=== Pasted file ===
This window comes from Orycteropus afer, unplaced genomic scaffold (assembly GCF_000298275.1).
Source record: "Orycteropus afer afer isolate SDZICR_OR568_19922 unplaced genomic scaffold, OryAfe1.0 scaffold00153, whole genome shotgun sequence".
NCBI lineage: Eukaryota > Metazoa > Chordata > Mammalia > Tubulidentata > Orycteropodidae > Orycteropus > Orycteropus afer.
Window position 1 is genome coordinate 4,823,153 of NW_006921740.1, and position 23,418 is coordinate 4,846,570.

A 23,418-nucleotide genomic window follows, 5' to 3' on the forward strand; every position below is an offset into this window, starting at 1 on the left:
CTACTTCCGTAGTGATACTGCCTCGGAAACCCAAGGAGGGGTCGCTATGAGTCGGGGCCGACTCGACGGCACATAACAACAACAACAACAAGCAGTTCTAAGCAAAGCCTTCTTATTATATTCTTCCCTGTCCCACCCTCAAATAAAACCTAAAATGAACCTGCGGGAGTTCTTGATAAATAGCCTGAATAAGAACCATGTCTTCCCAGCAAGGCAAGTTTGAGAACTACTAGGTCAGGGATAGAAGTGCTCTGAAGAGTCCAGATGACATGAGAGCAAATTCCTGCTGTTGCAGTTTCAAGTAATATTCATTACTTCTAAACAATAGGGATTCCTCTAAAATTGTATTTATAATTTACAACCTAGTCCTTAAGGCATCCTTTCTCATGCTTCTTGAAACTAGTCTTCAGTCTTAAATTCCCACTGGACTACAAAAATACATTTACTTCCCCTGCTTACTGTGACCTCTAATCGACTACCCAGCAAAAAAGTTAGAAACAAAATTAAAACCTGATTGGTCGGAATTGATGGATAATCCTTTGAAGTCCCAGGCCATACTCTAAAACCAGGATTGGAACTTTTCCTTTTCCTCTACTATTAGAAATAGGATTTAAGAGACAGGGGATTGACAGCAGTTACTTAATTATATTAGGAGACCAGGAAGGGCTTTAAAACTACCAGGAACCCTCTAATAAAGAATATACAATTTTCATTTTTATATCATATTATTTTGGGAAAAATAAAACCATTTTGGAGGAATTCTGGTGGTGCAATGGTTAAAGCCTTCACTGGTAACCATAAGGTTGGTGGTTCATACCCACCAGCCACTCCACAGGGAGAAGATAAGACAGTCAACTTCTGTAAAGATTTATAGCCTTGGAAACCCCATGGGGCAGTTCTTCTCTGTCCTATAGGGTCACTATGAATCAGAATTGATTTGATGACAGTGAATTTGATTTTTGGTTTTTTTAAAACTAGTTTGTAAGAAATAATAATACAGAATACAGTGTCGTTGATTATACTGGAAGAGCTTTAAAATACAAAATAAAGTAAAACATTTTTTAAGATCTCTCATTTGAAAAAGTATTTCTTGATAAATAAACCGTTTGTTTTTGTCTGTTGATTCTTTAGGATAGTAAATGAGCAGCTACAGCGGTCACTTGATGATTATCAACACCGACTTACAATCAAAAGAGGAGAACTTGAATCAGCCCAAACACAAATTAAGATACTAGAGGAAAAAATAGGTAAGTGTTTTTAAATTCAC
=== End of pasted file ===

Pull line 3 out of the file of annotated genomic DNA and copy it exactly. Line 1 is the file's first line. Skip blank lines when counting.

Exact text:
NCBI lineage: Eukaryota > Metazoa > Chordata > Mammalia > Tubulidentata > Orycteropodidae > Orycteropus > Orycteropus afer.